Dana Bullister for City Council, 2021
Challenger running for City Council for the first time
Background: Data scientist and entrepreneur | Focuses: Housing and neighborhood affordability, sustainable transit and reforming the city manager form of government
From A Better Cambridge, Sept. 19: What’s the No. 1 strategy or policy you want the next City Council to pursue on housing?
My top priority is ensuring decisions our city makes on housing reflect a fair and democratic process, capturing what we as a community want and what we feel is right. Well-designed, diverse housing options should be facilitated near transit hubs and where a city’s infrastructure can support them. This should be reflected in our policies, as should other reasonable allowances reflecting current building norms as judged by the community. Appointed boards should incorporate even more community input in decisions.
From the Cambridge Nonprofit Coalition: How would you increase the diversity of voices on city projects and as members of Cambridge boards and committees?
The city should explore making roles on boards and commissions compensated jobs, so all residents have a fair opportunity to participate. We should also invest in campaign finance reform – we need a government made up of true representatives of our people, not the highest bidders or the interests of the wealthiest donors. In Cambridge, individual campaign contributions are capped at $1000. This restricts the practice, but it does not address the issue wholly. There is no limit on what candidates can contribute to their own campaigns. Even if we cannot implement 100% public financing, we must do everything within our power to restrict the impact of campaign contributions in every way possible. The council should also explore using more rigorous survey methods on contentious issues: canvassing, phone banking and other means.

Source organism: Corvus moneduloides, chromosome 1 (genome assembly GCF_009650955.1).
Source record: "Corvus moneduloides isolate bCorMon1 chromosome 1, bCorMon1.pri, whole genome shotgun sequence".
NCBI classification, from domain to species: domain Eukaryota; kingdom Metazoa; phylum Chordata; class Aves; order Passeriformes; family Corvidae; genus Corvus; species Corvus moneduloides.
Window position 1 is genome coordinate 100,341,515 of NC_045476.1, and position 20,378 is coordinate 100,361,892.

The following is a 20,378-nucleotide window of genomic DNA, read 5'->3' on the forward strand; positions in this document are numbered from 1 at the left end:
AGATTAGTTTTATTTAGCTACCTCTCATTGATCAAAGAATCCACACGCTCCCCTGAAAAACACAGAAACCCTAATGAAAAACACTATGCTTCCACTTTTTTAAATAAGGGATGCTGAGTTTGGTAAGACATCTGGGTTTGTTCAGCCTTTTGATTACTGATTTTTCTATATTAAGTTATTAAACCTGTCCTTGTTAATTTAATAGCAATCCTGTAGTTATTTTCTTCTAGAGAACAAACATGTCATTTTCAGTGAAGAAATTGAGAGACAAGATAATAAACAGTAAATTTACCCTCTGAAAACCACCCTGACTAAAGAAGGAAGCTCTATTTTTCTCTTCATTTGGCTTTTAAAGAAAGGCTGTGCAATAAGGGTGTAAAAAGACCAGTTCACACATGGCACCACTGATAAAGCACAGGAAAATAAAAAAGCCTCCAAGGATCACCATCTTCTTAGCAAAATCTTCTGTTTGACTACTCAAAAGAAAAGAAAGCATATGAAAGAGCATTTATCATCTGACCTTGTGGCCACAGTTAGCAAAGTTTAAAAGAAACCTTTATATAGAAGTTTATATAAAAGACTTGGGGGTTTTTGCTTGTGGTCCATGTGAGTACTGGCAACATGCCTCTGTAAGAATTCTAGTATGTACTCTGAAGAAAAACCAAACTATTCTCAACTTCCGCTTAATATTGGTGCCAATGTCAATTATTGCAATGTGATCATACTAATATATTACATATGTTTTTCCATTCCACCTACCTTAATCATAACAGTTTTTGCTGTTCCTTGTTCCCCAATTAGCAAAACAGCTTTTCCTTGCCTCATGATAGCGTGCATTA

From the Cambridge Citizens Coalition, Sept 26: Cambridge is about to hire a city manager. Describe your ideal city manager for this time and their qualities.
I hope to help choose a next city manager who prioritizes maintaining a good relationship with the council as well as the fundamental values of transparency, inclusion and community engagement. The next city manager would understand the importance of investing in well-planned, people-centered amenities, quality physical infrastructure and an approach that emphasizes a larger proportion of new housing relative to new commercial development. He or she would also understand the importance of effective, streamlined tools to manage affordable-housing programs such as online portals for easily navigating options.